Faith, Strength, and Suffering

After Rehoboam’s position as king was established and he had become strong, he and all Israel with him abandoned the law of the Lord.
2 Chronicles 12:1 (NIV)

I am currently doing character work and studying my lines for a play I’ll be in this October. It’s a brilliant piece of historical fiction called Freud’s Last Session by Mark St. Germain. I play the great 20th century Christian writer and thinker, C.S. Lewis. Lewis pays a visit to fellow 20th century intellectual Sigmund Freud (who will be played by my dear friend, Kevin McQuade) who was a staunch atheist. The play is set in the final weeks of the eminent psychologist’s life. Freud had escaped Nazi Germany and set up his practice in London. Ironically, the battle of world views between these two great thinkers happens to take place on the very day Britain declares war on Germany.

As Lewis and Freud discuss the nature of human suffering, Lewis makes the following observation: “We don’t think of God when we’re motoring in the countryside, only when we’re stuck on the railroad tracks and see the train coming.”

This line came to mind this morning as I read today’s chapter about King Rehoboam. The opening line of the Chronicler’s account states that Rehoboam and the nation abandoned the law of the Lord after “his position had been established and he had become strong.” In other words, Rehoboam clung to the religion of his father, grandfather, and ancestors while he was struggling, when his kingdom was in crisis, when the rebel Jereboam was leading 10 of the 12 Hebrew tribes against him, and when his grip on the throne was in doubt. As soon as his power was shored up and he regained his strength, God was no longer a necessity.

Lewis’ observation is simple, but it captures what I have observed in my own Life journey to be a very human trait. When things are going well and life is easy, when I’m experiencing a runner’s high on the road of life, then it’s easy to trust my own strength and fortune. I don’t feel a particular need for divine connection, intervention, or faith. It’s when the shit hits the proverbial fan and I’m suffering from circumstances that are out of my control that I suddenly feel the need for connection and intervention from divine power that is outside of myself. In the play, Lewis follows the previous text I quoted with his now famous line: “If pleasure is [God’s] whisper, pain is his megaphone.”

For the record, Freud responds to Lewis by arguing the opposite. He views his sufferings (and all suffering in the world) are reason to doubt and discredit any notions of God and faith. It’s a fascinating play. You should come see it ;-).

This morning I’m thinking about my current stretch on Life’s road. I’m looking back at my own experiences in both times of strength and times of suffering. Is there a contrast in my own faith during those contrasting stretches of the journey? Does my faith wane when I’m cruising along on Life’s road experiencing runner’s high? Is my faith only intense in proportion to the intensity of suffering I’m feeling in the moment? I’d like to think not. Jesus said that the sun shines and the rain falls on both the righteous and the unrighteous. Times of strength and times of suffering are common to every person. My faith is central to either circumstance. It’s my sunscreen on life’s beach, my umbrella in life’s storm.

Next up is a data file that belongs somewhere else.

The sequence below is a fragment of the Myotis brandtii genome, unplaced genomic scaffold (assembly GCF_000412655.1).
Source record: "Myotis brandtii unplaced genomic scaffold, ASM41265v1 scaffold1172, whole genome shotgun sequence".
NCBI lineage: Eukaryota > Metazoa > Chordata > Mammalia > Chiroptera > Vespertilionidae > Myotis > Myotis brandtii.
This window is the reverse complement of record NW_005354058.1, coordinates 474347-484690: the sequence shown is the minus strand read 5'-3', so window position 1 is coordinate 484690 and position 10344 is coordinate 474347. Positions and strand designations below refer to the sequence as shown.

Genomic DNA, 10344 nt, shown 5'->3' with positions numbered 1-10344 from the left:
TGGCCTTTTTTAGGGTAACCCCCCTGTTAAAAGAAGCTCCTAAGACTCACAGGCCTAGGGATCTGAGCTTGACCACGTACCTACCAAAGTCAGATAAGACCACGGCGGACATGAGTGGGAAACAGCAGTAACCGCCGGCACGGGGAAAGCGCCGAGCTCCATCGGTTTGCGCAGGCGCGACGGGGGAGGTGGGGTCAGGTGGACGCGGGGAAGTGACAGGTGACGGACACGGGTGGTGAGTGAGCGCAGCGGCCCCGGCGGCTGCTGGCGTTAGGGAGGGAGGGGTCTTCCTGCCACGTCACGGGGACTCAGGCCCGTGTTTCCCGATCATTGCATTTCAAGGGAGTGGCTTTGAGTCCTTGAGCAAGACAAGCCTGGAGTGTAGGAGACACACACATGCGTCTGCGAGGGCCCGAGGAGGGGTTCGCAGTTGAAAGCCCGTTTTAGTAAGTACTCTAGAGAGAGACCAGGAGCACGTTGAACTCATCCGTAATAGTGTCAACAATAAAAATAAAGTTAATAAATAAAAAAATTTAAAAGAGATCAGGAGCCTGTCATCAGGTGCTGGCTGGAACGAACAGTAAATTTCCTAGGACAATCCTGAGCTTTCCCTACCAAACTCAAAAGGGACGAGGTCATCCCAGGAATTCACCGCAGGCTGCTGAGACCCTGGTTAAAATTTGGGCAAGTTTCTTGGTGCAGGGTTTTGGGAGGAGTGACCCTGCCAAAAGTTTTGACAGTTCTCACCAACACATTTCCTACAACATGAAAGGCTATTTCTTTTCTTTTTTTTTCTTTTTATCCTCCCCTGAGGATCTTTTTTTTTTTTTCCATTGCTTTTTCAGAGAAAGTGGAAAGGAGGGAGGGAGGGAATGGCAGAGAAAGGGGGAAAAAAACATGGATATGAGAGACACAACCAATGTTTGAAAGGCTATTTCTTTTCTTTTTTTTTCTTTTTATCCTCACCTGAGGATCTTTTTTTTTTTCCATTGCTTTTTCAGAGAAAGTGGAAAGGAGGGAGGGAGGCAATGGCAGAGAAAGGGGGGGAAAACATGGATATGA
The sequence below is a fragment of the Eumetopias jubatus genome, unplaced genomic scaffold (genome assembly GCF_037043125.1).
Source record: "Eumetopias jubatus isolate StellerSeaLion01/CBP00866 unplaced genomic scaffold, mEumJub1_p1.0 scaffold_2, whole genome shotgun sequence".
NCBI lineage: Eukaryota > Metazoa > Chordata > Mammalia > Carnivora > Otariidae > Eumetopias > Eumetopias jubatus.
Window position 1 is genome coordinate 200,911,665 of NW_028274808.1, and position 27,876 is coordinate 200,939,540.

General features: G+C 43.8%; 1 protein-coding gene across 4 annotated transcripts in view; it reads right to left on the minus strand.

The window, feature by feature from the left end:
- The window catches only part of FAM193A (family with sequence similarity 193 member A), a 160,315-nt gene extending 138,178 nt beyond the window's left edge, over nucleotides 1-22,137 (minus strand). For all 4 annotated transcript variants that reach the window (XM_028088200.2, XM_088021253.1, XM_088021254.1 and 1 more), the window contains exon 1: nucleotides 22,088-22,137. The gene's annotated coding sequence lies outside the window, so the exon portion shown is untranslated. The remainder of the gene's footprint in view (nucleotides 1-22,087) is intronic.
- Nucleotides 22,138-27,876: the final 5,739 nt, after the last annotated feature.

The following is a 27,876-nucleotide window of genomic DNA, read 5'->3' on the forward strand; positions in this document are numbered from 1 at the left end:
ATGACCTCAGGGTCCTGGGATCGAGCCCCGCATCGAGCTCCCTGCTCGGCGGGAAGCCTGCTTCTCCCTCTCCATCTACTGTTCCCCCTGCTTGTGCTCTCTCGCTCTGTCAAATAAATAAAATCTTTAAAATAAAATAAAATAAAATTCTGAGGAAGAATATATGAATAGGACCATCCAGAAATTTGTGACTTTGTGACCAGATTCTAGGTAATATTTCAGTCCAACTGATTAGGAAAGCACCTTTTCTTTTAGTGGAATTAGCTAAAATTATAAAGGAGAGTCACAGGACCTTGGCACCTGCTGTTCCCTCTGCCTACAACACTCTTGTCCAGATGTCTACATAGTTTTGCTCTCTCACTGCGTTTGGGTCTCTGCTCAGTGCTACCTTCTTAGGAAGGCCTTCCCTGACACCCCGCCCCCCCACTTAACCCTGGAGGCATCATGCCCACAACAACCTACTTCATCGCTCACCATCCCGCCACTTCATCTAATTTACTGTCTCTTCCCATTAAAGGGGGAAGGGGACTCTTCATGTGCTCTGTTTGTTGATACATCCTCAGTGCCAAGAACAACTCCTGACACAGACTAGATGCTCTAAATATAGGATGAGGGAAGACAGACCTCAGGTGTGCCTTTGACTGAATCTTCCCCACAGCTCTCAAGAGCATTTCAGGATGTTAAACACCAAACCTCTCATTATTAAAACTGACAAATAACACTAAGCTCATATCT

Note: Freud’s Last Session is a private production sponsored by the theatre department of Central College in Pella, Iowa. Performances will be October 24-27, 2018 at 7:30 p.m.

4 thoughts on “Faith, Strength, and Suffering”

  1. Later in this book we find Uzziah has the same issue as Rehoboam.

    But when he was strong, he grew proud, to his destruction. 2 Chronicles 26:16

    Let him who stands take heed lest he fall.

  2. 7-8 When God saw that they were humbly repentant, the word of God came to Shemaiah: “Because they are humble, I’ll not destroy them—I’ll give them a break; I won’t use Shishak to express my wrath against Jerusalem. What I will do, though, is make them Shishak’s subjects—they’ll learn the difference between serving me and serving human kings.”

    God’s grace always amazes me. In this chapter, He spares Jerusalem from destruction, but condemns them to be of service to others….to learn a lesson. I recently had a conversation with my 17 yr old son about procrastination, lack of motivation and consequences. He admitted that he hasn’t learned many lessons in this regard because his choices and behavior haven’t really led to negative consequences. He happens to be right. In spite of his mother and I disciplining and removing privileges, none of them really bothered him (much to our frustration). While we want to pave the way for no pain for our children, one thing has become crystal clear to me. He needs to experience pain, on his own, in order to learn these important lessons. I hate that for him, yet I know its’ what is best. In a tiny, minuscule way, this must be how God feels about us….most of the time.

  3. I’m violating the 10th Commandment just a little bit. But I can’t decided if it’s because I want to see your performance or play that part. Break a leg!

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